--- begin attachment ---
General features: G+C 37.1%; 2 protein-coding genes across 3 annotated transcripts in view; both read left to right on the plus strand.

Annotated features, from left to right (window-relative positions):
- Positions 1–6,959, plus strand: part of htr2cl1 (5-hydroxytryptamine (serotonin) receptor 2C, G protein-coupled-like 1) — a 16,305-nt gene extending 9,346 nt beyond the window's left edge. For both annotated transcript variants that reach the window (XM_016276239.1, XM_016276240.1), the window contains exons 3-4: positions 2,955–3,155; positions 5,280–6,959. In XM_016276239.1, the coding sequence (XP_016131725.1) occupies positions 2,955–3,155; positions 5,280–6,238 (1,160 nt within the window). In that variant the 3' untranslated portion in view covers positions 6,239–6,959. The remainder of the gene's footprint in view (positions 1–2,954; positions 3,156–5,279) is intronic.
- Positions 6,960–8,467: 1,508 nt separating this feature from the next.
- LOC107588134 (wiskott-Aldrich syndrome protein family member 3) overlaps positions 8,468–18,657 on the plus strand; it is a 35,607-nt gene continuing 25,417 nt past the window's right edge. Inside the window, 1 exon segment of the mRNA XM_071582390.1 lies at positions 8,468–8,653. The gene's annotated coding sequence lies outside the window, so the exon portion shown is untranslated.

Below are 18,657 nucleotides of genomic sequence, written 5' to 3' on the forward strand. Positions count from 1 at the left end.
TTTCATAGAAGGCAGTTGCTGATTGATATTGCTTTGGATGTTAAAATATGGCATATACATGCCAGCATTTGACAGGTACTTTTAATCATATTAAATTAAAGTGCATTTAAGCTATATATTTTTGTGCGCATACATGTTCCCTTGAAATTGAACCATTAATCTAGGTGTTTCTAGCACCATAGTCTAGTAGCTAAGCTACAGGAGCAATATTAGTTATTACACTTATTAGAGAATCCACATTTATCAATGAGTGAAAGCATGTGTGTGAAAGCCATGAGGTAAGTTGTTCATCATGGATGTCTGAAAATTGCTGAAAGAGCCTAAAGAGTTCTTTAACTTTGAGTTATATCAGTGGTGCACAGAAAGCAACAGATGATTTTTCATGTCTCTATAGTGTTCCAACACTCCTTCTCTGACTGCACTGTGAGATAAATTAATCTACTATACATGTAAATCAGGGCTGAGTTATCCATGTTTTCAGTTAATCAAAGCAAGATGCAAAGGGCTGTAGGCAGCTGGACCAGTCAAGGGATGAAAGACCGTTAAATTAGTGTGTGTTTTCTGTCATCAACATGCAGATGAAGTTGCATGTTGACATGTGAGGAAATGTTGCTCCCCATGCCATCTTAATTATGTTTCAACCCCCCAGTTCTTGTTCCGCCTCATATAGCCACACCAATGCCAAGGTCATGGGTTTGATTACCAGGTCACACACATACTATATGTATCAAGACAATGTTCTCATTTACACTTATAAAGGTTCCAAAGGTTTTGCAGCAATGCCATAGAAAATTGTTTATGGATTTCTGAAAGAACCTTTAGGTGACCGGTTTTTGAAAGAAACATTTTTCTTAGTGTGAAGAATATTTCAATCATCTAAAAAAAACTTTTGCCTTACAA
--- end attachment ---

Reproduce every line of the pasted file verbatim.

General features: G+C 37.1%; 2 protein-coding genes across 3 annotated transcripts in view; both read left to right on the plus strand.

Annotated features, from left to right (window-relative positions):
- Positions 1–6,959, plus strand: part of htr2cl1 (5-hydroxytryptamine (serotonin) receptor 2C, G protein-coupled-like 1) — a 16,305-nt gene extending 9,346 nt beyond the window's left edge. For both annotated transcript variants that reach the window (XM_016276239.1, XM_016276240.1), the window contains exons 3-4: positions 2,955–3,155; positions 5,280–6,959. In XM_016276239.1, the coding sequence (XP_016131725.1) occupies positions 2,955–3,155; positions 5,280–6,238 (1,160 nt within the window). In that variant the 3' untranslated portion in view covers positions 6,239–6,959. The remainder of the gene's footprint in view (positions 1–2,954; positions 3,156–5,279) is intronic.
- Positions 6,960–8,467: 1,508 nt separating this feature from the next.
- LOC107588134 (wiskott-Aldrich syndrome protein family member 3) overlaps positions 8,468–18,657 on the plus strand; it is a 35,607-nt gene continuing 25,417 nt past the window's right edge. Inside the window, 1 exon segment of the mRNA XM_071582390.1 lies at positions 8,468–8,653. The gene's annotated coding sequence lies outside the window, so the exon portion shown is untranslated.

Below are 18,657 nucleotides of genomic sequence, written 5' to 3' on the forward strand. Positions count from 1 at the left end.
TTTCATAGAAGGCAGTTGCTGATTGATATTGCTTTGGATGTTAAAATATGGCATATACATGCCAGCATTTGACAGGTACTTTTAATCATATTAAATTAAAGTGCATTTAAGCTATATATTTTTGTGCGCATACATGTTCCCTTGAAATTGAACCATTAATCTAGGTGTTTCTAGCACCATAGTCTAGTAGCTAAGCTACAGGAGCAATATTAGTTATTACACTTATTAGAGAATCCACATTTATCAATGAGTGAAAGCATGTGTGTGAAAGCCATGAGGTAAGTTGTTCATCATGGATGTCTGAAAATTGCTGAAAGAGCCTAAAGAGTTCTTTAACTTTGAGTTATATCAGTGGTGCACAGAAAGCAACAGATGATTTTTCATGTCTCTATAGTGTTCCAACACTCCTTCTCTGACTGCACTGTGAGATAAATTAATCTACTATACATGTAAATCAGGGCTGAGTTATCCATGTTTTCAGTTAATCAAAGCAAGATGCAAAGGGCTGTAGGCAGCTGGACCAGTCAAGGGATGAAAGACCGTTAAATTAGTGTGTGTTTTCTGTCATCAACATGCAGATGAAGTTGCATGTTGACATGTGAGGAAATGTTGCTCCCCATGCCATCTTAATTATGTTTCAACCCCCCAGTTCTTGTTCCGCCTCATATAGCCACACCAATGCCAAGGTCATGGGTTTGATTACCAGGTCACACACATACTATATGTATCAAGACAATGTTCTCATTTACACTTATAAAGGTTCCAAAGGTTTTGCAGCAATGCCATAGAAAATTGTTTATGGATTTCTGAAAGAACCTTTAGGTGACCGGTTTTTGAAAGAAACATTTTTCTTAGTGTGAAGAATATTTCAATCATCTAAAAAAAACTTTTGCCTTACAA